That's where Bob Clagett comes in. Bob went to design school and spent years both as a designer and a software developer. Now he runs the YouTube channel I Like To Make Stuff. If you haven't spent time poking around I Like To Make Stuff, you've missed a treat. Not only does Bob do compelling and fun projects, but he's an excellent teacher. I've learned a tremendous amount from him ever since I started watching.
One of the reasons I've gravitated to Bob's channel is that his projects are a mixture of technologies and techniques. He often combines a variety of fabrication techniques with basic woodworking and a bit of programming. All that is right up my alley.
Also: Practical 3D prints: Increasing workshop storage with bolt-in brackets
Not all of Bob's projects on I Like To Make include 3D printing, but many do. Those that do tend to involve making some custom 3D printed object in Fusion 360. I'm guessing that Bob got enough questions about Fusion to inspire him to create a course, and that's what he did.
A month or so ago, Bob sent me an access code for Fusion 360 for Makers, and I've been gobbling it up ever since. This is a very well done course. It's not free. It costs either $120 in a single payment, or two payments of $60. It consists of 72 videos, ranging generally from about 2-6 minutes. This course is not related to the book of the same name, Fusion 360 for Makers by Lydia Sloan Cline.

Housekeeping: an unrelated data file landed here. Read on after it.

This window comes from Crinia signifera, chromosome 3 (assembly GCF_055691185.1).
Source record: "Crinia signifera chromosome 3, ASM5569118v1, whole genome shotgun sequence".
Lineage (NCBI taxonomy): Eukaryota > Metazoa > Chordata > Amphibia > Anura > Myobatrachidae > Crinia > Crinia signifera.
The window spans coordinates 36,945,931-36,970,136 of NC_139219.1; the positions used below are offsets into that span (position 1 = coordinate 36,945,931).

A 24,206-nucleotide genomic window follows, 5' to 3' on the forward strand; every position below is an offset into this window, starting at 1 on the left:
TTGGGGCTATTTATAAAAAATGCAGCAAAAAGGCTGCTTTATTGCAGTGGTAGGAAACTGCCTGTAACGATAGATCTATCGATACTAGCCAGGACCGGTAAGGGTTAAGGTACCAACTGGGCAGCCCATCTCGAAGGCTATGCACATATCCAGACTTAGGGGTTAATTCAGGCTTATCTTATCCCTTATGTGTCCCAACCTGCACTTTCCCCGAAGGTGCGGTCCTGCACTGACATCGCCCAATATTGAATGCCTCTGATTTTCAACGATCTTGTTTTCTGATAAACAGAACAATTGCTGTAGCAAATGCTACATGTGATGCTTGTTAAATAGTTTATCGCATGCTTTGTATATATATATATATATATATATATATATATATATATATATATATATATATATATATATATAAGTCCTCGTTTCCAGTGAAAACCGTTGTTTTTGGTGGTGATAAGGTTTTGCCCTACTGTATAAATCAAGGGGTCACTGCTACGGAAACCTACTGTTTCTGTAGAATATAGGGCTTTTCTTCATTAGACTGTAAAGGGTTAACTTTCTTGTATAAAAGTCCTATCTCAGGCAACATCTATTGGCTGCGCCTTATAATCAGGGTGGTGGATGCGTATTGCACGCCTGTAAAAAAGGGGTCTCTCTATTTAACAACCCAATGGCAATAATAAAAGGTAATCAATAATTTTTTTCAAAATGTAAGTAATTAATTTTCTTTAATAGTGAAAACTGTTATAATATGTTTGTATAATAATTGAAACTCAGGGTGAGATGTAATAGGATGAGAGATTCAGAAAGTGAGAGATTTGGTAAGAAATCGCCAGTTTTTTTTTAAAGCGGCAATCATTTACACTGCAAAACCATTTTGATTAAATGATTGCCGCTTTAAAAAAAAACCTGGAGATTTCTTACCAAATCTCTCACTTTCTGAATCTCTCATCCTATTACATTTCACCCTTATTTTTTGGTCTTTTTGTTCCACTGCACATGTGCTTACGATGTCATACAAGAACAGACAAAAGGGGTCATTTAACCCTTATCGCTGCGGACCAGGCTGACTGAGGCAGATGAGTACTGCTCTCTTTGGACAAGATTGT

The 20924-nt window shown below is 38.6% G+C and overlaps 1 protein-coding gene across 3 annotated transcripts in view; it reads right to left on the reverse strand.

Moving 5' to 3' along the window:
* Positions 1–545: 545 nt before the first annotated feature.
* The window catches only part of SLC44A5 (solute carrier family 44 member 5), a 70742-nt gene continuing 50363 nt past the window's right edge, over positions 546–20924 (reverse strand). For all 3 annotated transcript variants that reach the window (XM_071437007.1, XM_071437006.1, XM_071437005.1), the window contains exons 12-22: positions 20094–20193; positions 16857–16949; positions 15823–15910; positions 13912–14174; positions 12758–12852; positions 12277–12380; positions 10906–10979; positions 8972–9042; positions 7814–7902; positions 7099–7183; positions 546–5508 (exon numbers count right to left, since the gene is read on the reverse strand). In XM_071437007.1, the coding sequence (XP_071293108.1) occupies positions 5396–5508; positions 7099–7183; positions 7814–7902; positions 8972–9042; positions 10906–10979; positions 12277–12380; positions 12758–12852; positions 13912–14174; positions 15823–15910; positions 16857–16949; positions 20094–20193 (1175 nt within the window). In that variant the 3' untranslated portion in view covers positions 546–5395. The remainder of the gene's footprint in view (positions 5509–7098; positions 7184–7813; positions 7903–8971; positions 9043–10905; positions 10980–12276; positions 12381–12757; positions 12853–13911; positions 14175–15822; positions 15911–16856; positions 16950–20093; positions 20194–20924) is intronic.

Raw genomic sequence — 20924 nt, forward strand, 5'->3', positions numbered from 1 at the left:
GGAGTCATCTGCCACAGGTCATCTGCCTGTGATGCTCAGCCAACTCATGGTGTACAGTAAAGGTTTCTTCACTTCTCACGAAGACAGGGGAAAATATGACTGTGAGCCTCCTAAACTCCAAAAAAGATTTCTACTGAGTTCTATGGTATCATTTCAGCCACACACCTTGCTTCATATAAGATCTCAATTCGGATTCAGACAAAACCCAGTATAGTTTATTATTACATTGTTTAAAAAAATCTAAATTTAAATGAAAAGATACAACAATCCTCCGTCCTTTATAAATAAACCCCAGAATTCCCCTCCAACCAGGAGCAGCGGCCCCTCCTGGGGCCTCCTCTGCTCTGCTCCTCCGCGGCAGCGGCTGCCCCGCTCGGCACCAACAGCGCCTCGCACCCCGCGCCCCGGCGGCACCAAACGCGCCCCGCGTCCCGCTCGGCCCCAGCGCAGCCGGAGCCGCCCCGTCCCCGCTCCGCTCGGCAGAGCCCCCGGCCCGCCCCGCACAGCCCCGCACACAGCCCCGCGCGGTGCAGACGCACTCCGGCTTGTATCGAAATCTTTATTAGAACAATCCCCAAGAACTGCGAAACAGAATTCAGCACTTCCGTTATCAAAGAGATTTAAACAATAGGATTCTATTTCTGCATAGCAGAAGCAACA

Let's get this out of the way upfront. If you can budget the $120, the course is well worth it. Bob has a very approachable, very clear training style which makes the videos easy to digest. I thought I knew a lot about Fusion 360, but in the first 15 minutes I picked up a few tidbits I didn't know. That was cool.
The Podia player is a little annoying. When doing the lessons, there's a menu of lessons on the left side, but they don't have time details. So you don't know how long each lesson will be. There is a master list on Bob's site, but that's not as convenient as seeing the lesson time. Even once you load the player, it shows how long you've watched, but not how long the lesson is. That said, most of Bob's lessons are in the five minute range, so you can pretty much watch any one of them without too much time being taken.
His tone is friendly and encouraging, including a helpful lesson "don't get overwhelmed". As I said earlier, Bob's teaching style is awesome, which is why I recommend paying for this course even though there are extensive and helpful Fusion 360 lessons available on YouTube for free.
Each chapter ends with a short quiz. Quizzes, even simple ones, are proven to aid in learning. I know this because I have a Master's degree in education and I had to write long tedious academic research papers on the value of learning assessments for retention. Bob's quizzes are relatively minimal, but some of the proposed answers are laugh-out-loud funny. That humor is an effective involvement device that encouraged me to want to take additional quizzes just to see the next Bob joke.
While I really enjoyed this course, there are some issues you should take into account before ponying up your $120. First, keep in mind that Fusion 360 is very, very complex. There's no way you're going to learn all it can do -- and especially, gain true mastery -- in just four and a half hours or so of training. Bob doesn't attempt to teach everything. Instead, he gives you a gentle introduction. It's enough that by the time the course is over, you'll feel moderately comfortable using the product.